Cave City (Kentucky, United States) (search for this): article 16
ucky. The Bowling Green correspondence of the Nashville Banner, writing under its recent date, furnishes the following interesting intelligence of the operations of Gen. Hindman's forces: In my last, mention was made of the burning of Cave City, Horse Cave, Rowletts, etc., by the forces of Gen. Hindman, which have for some time been stationed at Glasgow Junction. Since the date of writing, more full particulars of his transactions have been received. After having effected the destruction of the property at Rowlett's, he returned to Horse Cave, which, after having conveyed to another point the moveable property, was laid is ashes. Coming on down to Cave City, the people were notified of the doom that awaited them. The furniture and household chattels were taken charge of the torch applied, and soon all the buildings were a heap of smouldering ruins. It is reported to-day that Mammoth Cave hotel and Ritter's hotel and buildings, at Woodland, have also been burned; and it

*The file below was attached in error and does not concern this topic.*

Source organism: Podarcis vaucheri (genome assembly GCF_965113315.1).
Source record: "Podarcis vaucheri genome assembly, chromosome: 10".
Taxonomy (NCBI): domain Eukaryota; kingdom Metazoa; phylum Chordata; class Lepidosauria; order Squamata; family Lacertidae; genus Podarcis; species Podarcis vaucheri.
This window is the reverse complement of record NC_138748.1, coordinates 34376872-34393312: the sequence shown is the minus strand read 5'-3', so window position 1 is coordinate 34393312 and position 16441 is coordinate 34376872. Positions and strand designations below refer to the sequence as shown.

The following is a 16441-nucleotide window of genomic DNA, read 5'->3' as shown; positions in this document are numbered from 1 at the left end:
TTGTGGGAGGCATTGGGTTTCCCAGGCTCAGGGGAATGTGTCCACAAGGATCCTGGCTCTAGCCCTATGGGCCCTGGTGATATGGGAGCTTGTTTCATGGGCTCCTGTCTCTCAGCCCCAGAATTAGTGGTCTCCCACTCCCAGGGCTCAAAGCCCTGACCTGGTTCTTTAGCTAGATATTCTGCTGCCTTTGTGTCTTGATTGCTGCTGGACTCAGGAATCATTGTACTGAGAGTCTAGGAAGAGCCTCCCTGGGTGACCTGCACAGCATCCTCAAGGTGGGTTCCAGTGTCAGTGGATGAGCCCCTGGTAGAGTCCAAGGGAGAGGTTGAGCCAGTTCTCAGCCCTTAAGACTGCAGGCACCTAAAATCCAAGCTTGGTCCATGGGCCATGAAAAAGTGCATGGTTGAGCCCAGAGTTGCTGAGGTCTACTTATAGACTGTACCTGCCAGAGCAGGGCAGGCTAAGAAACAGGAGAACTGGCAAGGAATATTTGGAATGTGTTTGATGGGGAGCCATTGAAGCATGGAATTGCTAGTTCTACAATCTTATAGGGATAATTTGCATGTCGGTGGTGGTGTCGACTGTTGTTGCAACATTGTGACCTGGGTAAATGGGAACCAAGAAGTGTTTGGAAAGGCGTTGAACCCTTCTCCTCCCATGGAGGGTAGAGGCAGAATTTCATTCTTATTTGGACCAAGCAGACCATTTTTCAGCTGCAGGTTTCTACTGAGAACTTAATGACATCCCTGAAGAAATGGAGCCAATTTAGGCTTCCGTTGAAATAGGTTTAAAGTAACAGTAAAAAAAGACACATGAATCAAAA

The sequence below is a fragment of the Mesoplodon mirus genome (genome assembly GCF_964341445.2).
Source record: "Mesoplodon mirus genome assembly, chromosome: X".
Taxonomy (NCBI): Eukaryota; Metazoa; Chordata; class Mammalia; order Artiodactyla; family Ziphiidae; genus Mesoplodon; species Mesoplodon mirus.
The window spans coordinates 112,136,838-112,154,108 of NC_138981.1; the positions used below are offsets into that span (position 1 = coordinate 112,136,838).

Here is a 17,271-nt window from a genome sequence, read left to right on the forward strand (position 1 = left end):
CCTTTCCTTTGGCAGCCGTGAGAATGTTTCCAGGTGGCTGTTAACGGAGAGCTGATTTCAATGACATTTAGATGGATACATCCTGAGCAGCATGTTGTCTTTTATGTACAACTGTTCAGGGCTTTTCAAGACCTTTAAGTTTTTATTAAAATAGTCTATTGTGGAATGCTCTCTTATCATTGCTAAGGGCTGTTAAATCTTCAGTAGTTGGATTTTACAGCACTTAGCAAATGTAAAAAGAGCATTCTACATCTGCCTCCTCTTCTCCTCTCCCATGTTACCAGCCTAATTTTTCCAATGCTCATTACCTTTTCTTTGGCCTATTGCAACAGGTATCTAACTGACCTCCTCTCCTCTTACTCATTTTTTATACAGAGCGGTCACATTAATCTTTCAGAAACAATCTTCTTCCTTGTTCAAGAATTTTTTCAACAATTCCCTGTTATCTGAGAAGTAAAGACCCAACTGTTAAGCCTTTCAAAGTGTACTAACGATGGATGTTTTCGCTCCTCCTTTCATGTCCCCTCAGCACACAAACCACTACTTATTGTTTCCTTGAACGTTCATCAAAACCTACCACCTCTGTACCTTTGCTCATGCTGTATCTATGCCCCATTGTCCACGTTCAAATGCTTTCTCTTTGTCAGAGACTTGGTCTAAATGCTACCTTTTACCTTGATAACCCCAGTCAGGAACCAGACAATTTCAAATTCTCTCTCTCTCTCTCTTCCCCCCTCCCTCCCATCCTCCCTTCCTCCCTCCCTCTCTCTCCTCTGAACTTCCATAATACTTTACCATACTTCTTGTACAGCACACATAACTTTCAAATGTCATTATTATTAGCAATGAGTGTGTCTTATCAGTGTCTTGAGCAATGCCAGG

Cumberland River (Kentucky, United States) (search for this): article 16
s having left all their cannon, quartermaster's stores, tents, horses, and wagons, which fell into our hands. The rebels, in dispersing, had crossed the Cumberland river in a steamboat and nine barges, at White Oak creek, opposite their encampment at Mill Spring. Two hundred and seventy-five (275) rebels were killed and re. The scene of the victory. The scene of the late victory is Somerset, the capital of Pulaski county, Ky., and is situated six miles north of the Cumberland river, and ninety miles east of Frankfort, the capital of the State. Official dispatches.--the Feeling in Washington. Washington. Jan. 21. --The Goveoving toward Monticello, we may well imagine that if the enemy fights at all it will be with desperation. On our part, General Boyle is somewhere on the Cumberland river, near Burkesville, waiting for artillery. General Thomas is fifteen sides this side of Columbia, or was at last accounts, waiting till a creek runs down, an